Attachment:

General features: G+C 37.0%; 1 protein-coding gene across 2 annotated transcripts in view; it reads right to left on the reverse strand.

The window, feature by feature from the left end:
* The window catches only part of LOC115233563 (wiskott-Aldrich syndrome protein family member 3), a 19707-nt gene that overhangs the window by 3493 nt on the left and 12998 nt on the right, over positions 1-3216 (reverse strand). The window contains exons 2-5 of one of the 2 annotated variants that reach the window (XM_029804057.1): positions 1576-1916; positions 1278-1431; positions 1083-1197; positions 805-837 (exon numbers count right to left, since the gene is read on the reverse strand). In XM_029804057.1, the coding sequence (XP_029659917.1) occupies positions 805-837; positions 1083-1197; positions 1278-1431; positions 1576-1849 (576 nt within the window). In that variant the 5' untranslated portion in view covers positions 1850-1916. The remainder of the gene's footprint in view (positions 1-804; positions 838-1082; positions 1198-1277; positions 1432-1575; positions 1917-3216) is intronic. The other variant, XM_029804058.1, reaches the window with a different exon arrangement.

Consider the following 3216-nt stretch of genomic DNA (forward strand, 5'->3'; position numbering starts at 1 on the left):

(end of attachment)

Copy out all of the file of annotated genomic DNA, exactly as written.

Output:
General features: G+C 37.0%; 1 protein-coding gene across 2 annotated transcripts in view; it reads right to left on the reverse strand.

The window, feature by feature from the left end:
* The window catches only part of LOC115233563 (wiskott-Aldrich syndrome protein family member 3), a 19707-nt gene that overhangs the window by 3493 nt on the left and 12998 nt on the right, over positions 1-3216 (reverse strand). The window contains exons 2-5 of one of the 2 annotated variants that reach the window (XM_029804057.1): positions 1576-1916; positions 1278-1431; positions 1083-1197; positions 805-837 (exon numbers count right to left, since the gene is read on the reverse strand). In XM_029804057.1, the coding sequence (XP_029659917.1) occupies positions 805-837; positions 1083-1197; positions 1278-1431; positions 1576-1849 (576 nt within the window). In that variant the 5' untranslated portion in view covers positions 1850-1916. The remainder of the gene's footprint in view (positions 1-804; positions 838-1082; positions 1198-1277; positions 1432-1575; positions 1917-3216) is intronic. The other variant, XM_029804058.1, reaches the window with a different exon arrangement.

Consider the following 3216-nt stretch of genomic DNA (forward strand, 5'->3'; position numbering starts at 1 on the left):